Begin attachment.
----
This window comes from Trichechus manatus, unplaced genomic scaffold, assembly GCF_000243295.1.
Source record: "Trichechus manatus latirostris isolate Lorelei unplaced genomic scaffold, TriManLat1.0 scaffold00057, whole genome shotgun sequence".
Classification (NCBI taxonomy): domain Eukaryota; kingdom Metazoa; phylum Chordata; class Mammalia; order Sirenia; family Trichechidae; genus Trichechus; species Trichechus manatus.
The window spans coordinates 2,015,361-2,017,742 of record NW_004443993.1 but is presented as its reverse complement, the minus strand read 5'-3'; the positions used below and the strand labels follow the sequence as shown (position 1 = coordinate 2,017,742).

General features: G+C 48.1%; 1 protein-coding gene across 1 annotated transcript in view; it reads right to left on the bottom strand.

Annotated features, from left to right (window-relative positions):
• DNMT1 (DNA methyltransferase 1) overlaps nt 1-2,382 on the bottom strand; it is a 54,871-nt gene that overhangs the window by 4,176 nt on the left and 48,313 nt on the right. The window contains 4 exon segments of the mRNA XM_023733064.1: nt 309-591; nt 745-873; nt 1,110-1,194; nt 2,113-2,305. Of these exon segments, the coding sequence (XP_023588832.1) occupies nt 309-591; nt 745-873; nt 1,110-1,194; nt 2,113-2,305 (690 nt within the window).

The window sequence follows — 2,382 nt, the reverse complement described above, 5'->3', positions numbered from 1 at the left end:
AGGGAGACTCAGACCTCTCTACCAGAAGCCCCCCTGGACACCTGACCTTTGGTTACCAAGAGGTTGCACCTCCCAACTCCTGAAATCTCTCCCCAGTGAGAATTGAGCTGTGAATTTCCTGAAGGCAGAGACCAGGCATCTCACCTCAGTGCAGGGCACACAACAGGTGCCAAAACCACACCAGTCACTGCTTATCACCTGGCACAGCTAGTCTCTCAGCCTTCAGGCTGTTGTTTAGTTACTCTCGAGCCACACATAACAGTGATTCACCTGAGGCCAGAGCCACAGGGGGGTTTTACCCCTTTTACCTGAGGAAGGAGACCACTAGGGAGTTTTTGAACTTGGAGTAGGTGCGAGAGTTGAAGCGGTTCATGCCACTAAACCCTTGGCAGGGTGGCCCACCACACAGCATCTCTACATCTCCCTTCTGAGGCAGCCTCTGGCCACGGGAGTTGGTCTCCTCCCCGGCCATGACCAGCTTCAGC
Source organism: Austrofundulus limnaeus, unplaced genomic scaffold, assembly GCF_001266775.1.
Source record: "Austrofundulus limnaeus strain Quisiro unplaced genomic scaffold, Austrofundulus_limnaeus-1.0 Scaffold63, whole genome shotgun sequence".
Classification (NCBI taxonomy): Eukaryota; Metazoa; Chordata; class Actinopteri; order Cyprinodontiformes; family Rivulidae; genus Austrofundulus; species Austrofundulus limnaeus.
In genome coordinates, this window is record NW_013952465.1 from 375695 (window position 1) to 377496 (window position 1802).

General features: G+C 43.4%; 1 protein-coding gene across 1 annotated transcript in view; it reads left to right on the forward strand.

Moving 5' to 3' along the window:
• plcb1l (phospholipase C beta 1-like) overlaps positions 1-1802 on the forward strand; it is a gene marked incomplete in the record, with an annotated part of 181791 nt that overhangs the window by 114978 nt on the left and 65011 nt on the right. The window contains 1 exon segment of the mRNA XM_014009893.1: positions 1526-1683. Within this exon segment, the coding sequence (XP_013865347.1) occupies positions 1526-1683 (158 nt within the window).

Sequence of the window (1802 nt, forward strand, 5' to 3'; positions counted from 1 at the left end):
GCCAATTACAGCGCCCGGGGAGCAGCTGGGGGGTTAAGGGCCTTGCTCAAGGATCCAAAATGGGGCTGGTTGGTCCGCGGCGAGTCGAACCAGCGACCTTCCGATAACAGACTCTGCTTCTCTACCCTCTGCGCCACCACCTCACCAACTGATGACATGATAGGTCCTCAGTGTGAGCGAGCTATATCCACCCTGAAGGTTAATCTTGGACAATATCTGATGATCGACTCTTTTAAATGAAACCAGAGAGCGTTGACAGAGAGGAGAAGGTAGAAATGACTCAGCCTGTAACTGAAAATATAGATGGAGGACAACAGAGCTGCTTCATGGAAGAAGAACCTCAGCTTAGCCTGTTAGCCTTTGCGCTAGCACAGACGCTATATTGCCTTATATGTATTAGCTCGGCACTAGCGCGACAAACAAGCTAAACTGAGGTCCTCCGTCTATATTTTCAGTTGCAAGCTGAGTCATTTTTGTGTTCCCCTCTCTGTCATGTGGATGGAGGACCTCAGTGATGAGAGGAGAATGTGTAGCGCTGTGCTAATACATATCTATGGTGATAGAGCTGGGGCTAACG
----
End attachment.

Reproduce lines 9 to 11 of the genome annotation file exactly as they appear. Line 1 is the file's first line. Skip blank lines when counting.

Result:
AGGGAGACTCAGACCTCTCTACCAGAAGCCCCCCTGGACACCTGACCTTTGGTTACCAAGAGGTTGCACCTCCCAACTCCTGAAATCTCTCCCCAGTGAGAATTGAGCTGTGAATTTCCTGAAGGCAGAGACCAGGCATCTCACCTCAGTGCAGGGCACACAACAGGTGCCAAAACCACACCAGTCACTGCTTATCACCTGGCACAGCTAGTCTCTCAGCCTTCAGGCTGTTGTTTAGTTACTCTCGAGCCACACATAACAGTGATTCACCTGAGGCCAGAGCCACAGGGGGGTTTTACCCCTTTTACCTGAGGAAGGAGACCACTAGGGAGTTTTTGAACTTGGAGTAGGTGCGAGAGTTGAAGCGGTTCATGCCACTAAACCCTTGGCAGGGTGGCCCACCACACAGCATCTCTACATCTCCCTTCTGAGGCAGCCTCTGGCCACGGGAGTTGGTCTCCTCCCCGGCCATGACCAGCTTCAGC
Source organism: Austrofundulus limnaeus, unplaced genomic scaffold, assembly GCF_001266775.1.
Source record: "Austrofundulus limnaeus strain Quisiro unplaced genomic scaffold, Austrofundulus_limnaeus-1.0 Scaffold63, whole genome shotgun sequence".